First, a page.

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New Pact Links Pay To Performance

by Melissa Bailey | Dec 24, 2013 8:52 am

(3) Comments | Commenting has been closed | E-mail the Author

Posted to: Labor, Schools

Only those principals and school administrators rated “effective” or higher will get raises next year, according to terms of a new labor contract that continues a march toward tying pay to performance.

The new, three-year contract, announced Monday affects 115 principals, assistant principals, and central office administrators who lead early childhood, adult education and K-12 schools for the 21,000-student school district.

The contract runs from July 1, 2014 to June 30, 2017, according to joint press release issued Monday by the school board and the union, the New Haven School Administrators Association. It follows a second landmark teachers contract ratified in November, which stayed the course of Mayor John DeStefano’s school change effort as he prepares to leave office. Both contracts aim to make use of a $53 million federal grant to pay for pay raises.

Melissa Bailey File Photo “It’s fair. It lets New Haven be competitive with other towns and cities in the state,” said Richard Therrien (pictured), the schools science supervisor and administrators’ lead negotiator. It also contains a side letter and statement of belief that “reaffirms our commitment to school reform,” he said.

Administrators didn’t vote on their contract. That’s because the union didn’t come to an agreement quickly enough before deadlines set by state law automatically triggered the binding arbitration process. The contract will technically be handed down by a panel of arbitrators, but it represents an agreement between the two sides, according to the press release.

“We think this is a fair contract that respects the city’s economic climate, values the hard work of our administrators and invests in our children by strengthening administrator development and support,” the joint release reads. “The agreement reflects the collaborative work between the New Haven Board of Education and administrators to deepen and extend the transformational work happening in our schools.”

Mirroring changes in the teachers’ contract, the administrators’ agreement creates new career paths with extra pay for administrators who mentor their peers or work in “hard-to-serve” schools.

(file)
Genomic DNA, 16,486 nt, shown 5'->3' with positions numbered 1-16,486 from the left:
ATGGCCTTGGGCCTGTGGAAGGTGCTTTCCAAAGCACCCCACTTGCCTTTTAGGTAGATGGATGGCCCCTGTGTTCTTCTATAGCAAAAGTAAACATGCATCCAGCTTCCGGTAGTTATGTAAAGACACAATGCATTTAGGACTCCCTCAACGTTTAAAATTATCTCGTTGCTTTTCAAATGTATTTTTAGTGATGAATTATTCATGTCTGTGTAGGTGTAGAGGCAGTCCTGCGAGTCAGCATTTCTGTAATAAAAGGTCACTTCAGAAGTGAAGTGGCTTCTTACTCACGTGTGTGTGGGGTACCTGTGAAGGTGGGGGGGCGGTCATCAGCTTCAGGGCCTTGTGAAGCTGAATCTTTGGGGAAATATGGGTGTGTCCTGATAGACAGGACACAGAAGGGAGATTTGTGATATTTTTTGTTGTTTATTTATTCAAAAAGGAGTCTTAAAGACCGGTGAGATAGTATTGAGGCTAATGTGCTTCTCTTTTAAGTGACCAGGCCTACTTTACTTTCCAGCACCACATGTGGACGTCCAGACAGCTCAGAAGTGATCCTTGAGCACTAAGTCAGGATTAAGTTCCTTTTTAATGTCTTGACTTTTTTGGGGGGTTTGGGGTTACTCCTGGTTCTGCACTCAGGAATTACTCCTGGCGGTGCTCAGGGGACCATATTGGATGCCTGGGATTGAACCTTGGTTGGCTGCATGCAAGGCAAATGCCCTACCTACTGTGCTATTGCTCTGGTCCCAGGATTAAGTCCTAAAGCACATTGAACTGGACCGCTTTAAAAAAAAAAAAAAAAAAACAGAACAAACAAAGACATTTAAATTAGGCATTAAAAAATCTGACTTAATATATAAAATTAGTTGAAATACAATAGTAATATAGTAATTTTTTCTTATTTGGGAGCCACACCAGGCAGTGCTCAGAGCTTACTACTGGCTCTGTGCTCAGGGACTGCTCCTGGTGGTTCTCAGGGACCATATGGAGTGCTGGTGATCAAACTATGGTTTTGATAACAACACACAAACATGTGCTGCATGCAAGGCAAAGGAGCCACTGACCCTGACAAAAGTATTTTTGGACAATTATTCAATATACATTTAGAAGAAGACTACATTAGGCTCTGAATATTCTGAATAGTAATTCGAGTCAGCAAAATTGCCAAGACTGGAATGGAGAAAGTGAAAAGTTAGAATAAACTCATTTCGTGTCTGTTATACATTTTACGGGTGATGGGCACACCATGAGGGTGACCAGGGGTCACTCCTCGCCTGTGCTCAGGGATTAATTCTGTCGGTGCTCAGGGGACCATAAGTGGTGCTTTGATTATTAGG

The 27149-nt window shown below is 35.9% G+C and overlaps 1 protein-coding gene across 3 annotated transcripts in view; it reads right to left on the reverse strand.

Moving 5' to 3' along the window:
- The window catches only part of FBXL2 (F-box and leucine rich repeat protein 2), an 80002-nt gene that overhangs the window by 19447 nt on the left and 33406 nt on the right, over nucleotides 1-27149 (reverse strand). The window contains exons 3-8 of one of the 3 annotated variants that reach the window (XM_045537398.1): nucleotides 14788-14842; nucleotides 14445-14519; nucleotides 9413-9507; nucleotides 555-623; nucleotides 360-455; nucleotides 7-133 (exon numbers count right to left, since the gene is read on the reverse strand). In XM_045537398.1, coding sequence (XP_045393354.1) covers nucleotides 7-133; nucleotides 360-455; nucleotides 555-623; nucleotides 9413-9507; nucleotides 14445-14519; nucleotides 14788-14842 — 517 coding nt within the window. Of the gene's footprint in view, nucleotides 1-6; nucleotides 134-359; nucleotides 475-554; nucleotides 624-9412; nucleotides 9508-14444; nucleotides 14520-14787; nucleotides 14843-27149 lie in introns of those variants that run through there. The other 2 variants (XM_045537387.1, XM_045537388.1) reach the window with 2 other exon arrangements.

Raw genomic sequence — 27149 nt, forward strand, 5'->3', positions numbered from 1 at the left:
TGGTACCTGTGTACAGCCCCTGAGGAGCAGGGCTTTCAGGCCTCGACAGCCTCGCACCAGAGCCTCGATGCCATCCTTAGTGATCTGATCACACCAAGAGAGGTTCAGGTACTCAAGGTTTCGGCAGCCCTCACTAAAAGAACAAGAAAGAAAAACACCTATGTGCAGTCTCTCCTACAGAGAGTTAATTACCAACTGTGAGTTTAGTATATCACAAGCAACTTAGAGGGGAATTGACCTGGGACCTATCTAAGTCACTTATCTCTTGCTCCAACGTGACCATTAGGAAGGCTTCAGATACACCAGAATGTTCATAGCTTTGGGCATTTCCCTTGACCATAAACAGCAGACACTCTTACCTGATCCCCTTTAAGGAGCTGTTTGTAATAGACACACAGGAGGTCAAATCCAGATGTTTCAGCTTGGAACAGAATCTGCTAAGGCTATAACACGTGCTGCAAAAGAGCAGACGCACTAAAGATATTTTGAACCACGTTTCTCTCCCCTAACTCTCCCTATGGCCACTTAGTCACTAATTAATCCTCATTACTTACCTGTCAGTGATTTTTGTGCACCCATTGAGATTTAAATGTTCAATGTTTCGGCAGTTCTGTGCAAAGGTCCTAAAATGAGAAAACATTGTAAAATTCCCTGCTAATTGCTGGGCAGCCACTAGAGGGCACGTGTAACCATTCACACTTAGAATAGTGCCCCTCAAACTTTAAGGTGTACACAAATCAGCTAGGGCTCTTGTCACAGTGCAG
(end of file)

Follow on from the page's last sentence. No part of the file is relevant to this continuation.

Here are some highlights, according to a summary issued Monday by the school board. (Click here to read the summary.)

Salaries

The contract links pay to job performance, as measured by new evaluations that rate administrators into five categories: needs improvement, developing, effective, strong and exemplary. The three-year-old principal evaluation system is based on the teachers’ evaluation system. The grades are based on “professional values” and on on goals administrators set for student performance, measured in part by test scores.

The new contract calls for changing the conventional method by which administrators salaries increase each year. Typically, they have automatically moved up one “step” on a three-runged ladder per year, based on how many years they have worked.

Before, administrators could hypothetically be held back from step advancement if they were rated “unsatisfactory,” but that rarely if ever happened, according to Therrien. (The old job evaluations simply rated everyone “unsatisfactory” or “satisfactory.”)

Principals typically make between $110,000 and $140,000, depending on their years of experience and whether they have any advanced degrees.

Under the new contract, that advancement will no longer be automatic. Only those who are rated “effective” or higher will move up a step.

Those who are rated in the bottom two categories of the grading scale will see a salary freeze in the first year. For the second and third years of the contract, all positions will see a general wage increase of 2 percent each year. That means administrators will get paid more even if they don’t move up a step.

Another important change: Administrators who reach the top of the salary ladder won’t be guaranteed to stay there. They have to keep getting “effective” or higher ratings to do so. Otherwise, they’ll get bumped down to a lower salary.

The top of the salary scale has been relabeled “Step M” for “master administrator.” Those workers will receive an average $2,700 pay raise each year.

Over three years, the increases are slated to add $917,000 to the cost of administrator salaries, which is currently $14.1 million per year.

The majority of that increase—an estimated $735,000—is set to be paid for by the $53 million, five-year Teacher Incentive Fund grant.

Concessions

Administrators also gave up benefits regarding how they are compensated when they are laid off, demoted, or give advance warning of their plans to retire.

Currently, administrators earn a $10,000 bonus if they give notice by Dec. 31 of their plans to retire on June 30. That can be costly. The union agreed to reduce the bonus to $7,500, according to Superintendent Garth Harries.